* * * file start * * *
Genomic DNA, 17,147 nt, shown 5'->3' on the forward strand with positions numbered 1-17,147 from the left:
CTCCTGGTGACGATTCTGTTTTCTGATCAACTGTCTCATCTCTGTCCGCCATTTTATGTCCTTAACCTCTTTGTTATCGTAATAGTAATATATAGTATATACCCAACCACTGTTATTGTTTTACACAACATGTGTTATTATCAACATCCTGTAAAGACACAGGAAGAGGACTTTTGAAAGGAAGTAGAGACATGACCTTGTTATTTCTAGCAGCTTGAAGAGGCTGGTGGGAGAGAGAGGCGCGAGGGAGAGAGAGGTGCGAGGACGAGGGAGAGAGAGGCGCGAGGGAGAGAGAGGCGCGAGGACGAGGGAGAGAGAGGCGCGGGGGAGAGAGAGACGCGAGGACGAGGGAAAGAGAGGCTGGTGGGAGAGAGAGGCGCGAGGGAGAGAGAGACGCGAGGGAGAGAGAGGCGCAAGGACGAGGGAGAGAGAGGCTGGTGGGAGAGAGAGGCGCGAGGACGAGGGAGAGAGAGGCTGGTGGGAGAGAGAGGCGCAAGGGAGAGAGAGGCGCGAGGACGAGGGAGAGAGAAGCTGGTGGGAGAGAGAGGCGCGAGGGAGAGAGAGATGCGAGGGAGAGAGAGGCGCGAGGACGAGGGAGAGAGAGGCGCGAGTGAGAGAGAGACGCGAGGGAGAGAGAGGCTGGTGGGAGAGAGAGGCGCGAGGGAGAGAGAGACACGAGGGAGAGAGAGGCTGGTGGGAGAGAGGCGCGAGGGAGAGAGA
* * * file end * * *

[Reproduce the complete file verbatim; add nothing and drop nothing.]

Genomic DNA, 17,147 nt, shown 5'->3' on the forward strand with positions numbered 1-17,147 from the left:
CTCCTGGTGACGATTCTGTTTTCTGATCAACTGTCTCATCTCTGTCCGCCATTTTATGTCCTTAACCTCTTTGTTATCGTAATAGTAATATATAGTATATACCCAACCACTGTTATTGTTTTACACAACATGTGTTATTATCAACATCCTGTAAAGACACAGGAAGAGGACTTTTGAAAGGAAGTAGAGACATGACCTTGTTATTTCTAGCAGCTTGAAGAGGCTGGTGGGAGAGAGAGGCGCGAGGGAGAGAGAGGTGCGAGGACGAGGGAGAGAGAGGCGCGAGGGAGAGAGAGGCGCGAGGACGAGGGAGAGAGAGGCGCGGGGGAGAGAGAGACGCGAGGACGAGGGAAAGAGAGGCTGGTGGGAGAGAGAGGCGCGAGGGAGAGAGAGACGCGAGGGAGAGAGAGGCGCAAGGACGAGGGAGAGAGAGGCTGGTGGGAGAGAGAGGCGCGAGGACGAGGGAGAGAGAGGCTGGTGGGAGAGAGAGGCGCAAGGGAGAGAGAGGCGCGAGGACGAGGGAGAGAGAAGCTGGTGGGAGAGAGAGGCGCGAGGGAGAGAGAGATGCGAGGGAGAGAGAGGCGCGAGGACGAGGGAGAGAGAGGCGCGAGTGAGAGAGAGACGCGAGGGAGAGAGAGGCTGGTGGGAGAGAGAGGCGCGAGGGAGAGAGAGACACGAGGGAGAGAGAGGCTGGTGGGAGAGAGGCGCGAGGGAGAGAGA